Winter weather can be rough on vehicles, especially church buses and vans that sit unused for long periods of time. To prevent breakdowns, be sure to service all vehicles on a regular basis through the cold weather season. Follow this advice from the National Highway Traffic Safety Administration (NHTSA):
Have your mechanic inspect the entire vehicle for leaks, bad hoses, or any other parts needing repair. Pay particular attention to the tires, battery, and cooling system.
Underinflated tires can lead to diminished handling and rollover crashes. To improve handling (and gas mileage), check each tire monthly and set it to the vehicle manufacturer's suggested PSI (pounds per square inch) of air pressure. You’ll find the correct PSI listed in your owner's manual and on a label inside the driver's door. Don’t forget to check the spare tire, too. In addition:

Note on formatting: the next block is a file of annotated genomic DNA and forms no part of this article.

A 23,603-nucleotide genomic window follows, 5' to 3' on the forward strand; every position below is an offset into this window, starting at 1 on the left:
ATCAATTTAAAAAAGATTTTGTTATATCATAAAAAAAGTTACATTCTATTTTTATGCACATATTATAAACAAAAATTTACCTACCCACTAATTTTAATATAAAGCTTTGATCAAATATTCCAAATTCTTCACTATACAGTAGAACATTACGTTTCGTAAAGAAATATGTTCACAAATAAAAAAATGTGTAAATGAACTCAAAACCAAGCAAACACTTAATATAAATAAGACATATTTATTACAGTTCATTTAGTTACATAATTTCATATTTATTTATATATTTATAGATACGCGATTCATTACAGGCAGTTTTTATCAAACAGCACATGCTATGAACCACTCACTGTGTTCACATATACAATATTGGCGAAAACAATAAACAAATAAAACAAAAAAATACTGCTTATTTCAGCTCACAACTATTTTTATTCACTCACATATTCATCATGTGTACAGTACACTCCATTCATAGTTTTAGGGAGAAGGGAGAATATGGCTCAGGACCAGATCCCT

When the temperature drops, so does battery power. Plus, it takes more power to start your vehicle in cold weather than in warm. Find out if your battery is up to the challenges of winter:
When coolant freezes, it expands. Such expansion can potentially damage your vehicle's engine block beyond repair. Don't let this happen to your vehicle this winter!
Safe winter driving depends on achieving and maintaining the best visibility possible. Check your windshield wiper blades and defroster system periodically.
You can go through a lot of windshield wiper fluid in a single snowstorm, so be prepared for whatever comes your way.
Winter can be one of the roughest seasons for church vehicles, but with a little extra maintenance you can keep them in top running condition. Make sure to prepare your drivers, too.
Adapted from “Checklist & Tips for Safe Winter Driving,” by the National Highway Traffic Safety Administration, www.nhtsa.gov.
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